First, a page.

With the ATO ramping up its regulation on SMSF auditors, SMSFs will need to navigate continuous upheaval across the practice area as the industry begins to adapt to the new changes in the coming years.
In a recent SMSF Adviser podcast, Aquila Super partner Chris Levy said the ATO has steadily and significantly increased their presence in their general involvement capacity of being a regulator for SMSFs.
“It’s been very well-intentioned; they obviously want to tidy up the rules, clean out the cowboys, and make it a very well-polished industry. But I guess the dark lining to that silver cloud is it has imposed additional requirements on trustees, on accountants, and very much on auditors,” Mr Levy said.
“I mean, it feels like one of their primary focuses to clean up the industry has been very much to focus on the SMSF auditors themselves. That’s their key way into the industry. So, there’s been a lot of additional rules that have been placed on auditors.”
Mr Levy noted that the now-implemented auditor independence standards are just one shade of that. In addition, there’s been ramped up auditor review requirements, and the general oversight has significantly increased.
“Quite separate to that, there’s been this litany, this steady stream of pronouncements coming out from the ATO in rulings and determinations and even more informal sort of comments made, speeches, or when we go to the SMSF auditor discussion group, they make these positions public,” he noted.
“There’s a general tightening up, and it feels like they’re trying to get a perfect kind of situation for SMSFs, perfect regulation as opposed to good regulation.
“Again, that’s entirely their right to do so, but it is having an impact on what we have to do. I mean, take, for example, the property valuations. In the past, the way we would look at valuations for residential properties in the SMSF. That was in accordance with the auditing standards.
“But the ATO weren’t happy with that. They want to ramp it up, and basically, what we are required to do now is much higher than I believe is what is required in the auditing standards. But again, they make the rules, so we have to follow them.”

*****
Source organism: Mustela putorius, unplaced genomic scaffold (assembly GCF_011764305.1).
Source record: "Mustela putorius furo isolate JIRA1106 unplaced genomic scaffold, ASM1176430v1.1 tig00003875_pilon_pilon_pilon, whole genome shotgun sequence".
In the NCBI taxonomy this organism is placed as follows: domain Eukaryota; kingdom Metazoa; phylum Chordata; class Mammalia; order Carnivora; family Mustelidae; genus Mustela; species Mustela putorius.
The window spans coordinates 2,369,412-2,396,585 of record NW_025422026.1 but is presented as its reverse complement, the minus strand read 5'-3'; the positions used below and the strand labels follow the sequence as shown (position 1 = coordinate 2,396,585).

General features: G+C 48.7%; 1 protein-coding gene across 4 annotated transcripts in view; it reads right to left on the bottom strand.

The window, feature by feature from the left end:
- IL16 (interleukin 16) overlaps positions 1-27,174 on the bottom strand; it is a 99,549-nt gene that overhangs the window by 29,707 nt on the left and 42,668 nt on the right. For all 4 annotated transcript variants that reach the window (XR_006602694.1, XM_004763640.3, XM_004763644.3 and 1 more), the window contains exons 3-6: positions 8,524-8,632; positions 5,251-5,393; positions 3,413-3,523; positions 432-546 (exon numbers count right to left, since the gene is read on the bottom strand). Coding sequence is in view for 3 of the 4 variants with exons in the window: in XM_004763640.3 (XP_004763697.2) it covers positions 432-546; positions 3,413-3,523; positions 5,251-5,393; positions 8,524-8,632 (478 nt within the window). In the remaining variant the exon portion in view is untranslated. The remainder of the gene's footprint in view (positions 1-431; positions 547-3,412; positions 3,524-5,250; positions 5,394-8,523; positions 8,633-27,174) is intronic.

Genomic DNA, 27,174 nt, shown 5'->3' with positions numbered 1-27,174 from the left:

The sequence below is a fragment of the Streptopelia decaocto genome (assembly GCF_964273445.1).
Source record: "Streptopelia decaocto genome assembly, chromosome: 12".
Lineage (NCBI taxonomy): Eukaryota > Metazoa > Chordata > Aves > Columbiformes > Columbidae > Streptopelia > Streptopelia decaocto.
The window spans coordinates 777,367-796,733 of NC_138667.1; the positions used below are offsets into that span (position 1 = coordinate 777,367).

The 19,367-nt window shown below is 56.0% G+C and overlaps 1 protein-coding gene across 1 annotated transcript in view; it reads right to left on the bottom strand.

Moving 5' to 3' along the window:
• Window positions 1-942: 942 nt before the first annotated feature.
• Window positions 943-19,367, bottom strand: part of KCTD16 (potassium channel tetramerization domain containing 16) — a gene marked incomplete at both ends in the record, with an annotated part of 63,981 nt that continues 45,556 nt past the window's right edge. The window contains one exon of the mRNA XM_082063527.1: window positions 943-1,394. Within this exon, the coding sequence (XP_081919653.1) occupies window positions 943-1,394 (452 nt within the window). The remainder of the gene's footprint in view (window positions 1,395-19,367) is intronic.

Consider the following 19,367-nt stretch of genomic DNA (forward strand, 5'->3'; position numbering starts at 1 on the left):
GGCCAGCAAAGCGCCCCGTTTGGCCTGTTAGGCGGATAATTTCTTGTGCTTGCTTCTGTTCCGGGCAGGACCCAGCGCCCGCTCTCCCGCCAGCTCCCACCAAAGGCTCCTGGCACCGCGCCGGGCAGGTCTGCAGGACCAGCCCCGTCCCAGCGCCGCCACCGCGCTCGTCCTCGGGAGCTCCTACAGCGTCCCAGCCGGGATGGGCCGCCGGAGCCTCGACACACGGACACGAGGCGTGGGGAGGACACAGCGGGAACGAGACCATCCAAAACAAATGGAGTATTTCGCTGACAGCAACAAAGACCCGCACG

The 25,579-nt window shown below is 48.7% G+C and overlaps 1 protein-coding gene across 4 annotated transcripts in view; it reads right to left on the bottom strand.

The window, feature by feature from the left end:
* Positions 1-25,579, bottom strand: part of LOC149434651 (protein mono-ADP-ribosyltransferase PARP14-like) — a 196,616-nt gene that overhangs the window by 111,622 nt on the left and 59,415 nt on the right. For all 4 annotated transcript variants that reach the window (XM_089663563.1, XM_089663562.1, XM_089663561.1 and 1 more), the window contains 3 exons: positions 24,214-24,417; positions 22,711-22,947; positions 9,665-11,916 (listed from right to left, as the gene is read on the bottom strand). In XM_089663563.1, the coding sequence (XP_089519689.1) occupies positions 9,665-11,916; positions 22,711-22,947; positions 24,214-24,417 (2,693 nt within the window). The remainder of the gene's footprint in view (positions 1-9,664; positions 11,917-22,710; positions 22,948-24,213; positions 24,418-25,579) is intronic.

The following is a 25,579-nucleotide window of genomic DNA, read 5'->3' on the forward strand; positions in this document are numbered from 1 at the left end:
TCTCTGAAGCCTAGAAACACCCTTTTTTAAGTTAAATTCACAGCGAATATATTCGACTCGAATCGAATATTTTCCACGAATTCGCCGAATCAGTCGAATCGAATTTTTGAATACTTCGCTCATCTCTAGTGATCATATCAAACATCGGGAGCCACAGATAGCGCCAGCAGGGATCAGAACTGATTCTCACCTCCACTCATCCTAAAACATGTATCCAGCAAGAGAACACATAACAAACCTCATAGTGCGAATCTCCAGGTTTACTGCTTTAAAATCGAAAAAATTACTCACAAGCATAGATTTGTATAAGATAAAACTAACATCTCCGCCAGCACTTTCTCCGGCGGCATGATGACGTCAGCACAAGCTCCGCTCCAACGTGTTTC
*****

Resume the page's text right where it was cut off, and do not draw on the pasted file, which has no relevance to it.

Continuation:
Whilst it is causing costs and time to go up for SMSF practitioners, Mr Levy observed that, admittedly, the end product is better.
“It’s almost like the perfect storm, you’ve got the audit independence thing going up, you’ve got this high scrutiny from the ATO, there’s all these storms going off, and it’s all forcing or creating this upheaval, this general upheaval in the industry,” Mr Levy continued.
Whilst the upheaval has increased pressures for practitioners, there are also new opportunities that can lead to a stronger industry in and of itself for SMSFs, according to Mr Levy.
“Things like the quality of the financial statements and member statements that are being produced are obviously enhanced. I mean, if you are doing proper detailed valuations, whether it’s commercial property or private companies, the actual member balances are much more accurate, so that’s obviously a thing that’s come out of this,” he explained.
“But I think what it’s doing, just by its general disruptive nature, is it’s pushing a lot of the administrators and also audit firms as well into much more of an online presence and being up to date.
“The information is not happening nine months off the end of the balance year-end; it’s happening on a daily basis almost. Granted, valuations happening at year-end, but they’re happening on 30 June, and they’re being shown on the 30 June accounts. So, they’re not done nine months later when the accounts are prepared.”
Mr Levy said the information available to trustees would probably be enhanced as a result of these overall changes, not necessarily just the ATO but the overall changes.
“To their credit, one of the advantages of the ATO cracking down on these things is we do occasionally see these cowboys doing some fairly aggressive wrong things, and they will get flushed out of the industry, and so they should, too,” Mr Levy continued.
“I guess that’s one of the things I suspect has driven the ATO to impose these rules. They see something going on, and they say, ‘No, look, we’ve got to stop that.’ There’ll be this general tightening up of what trustees do to comply with the policy of superannuation and preparing people for retirement and not just using it for speculative type stuff, or using it to provide working capital for someone’s business because it’s a retirement product.”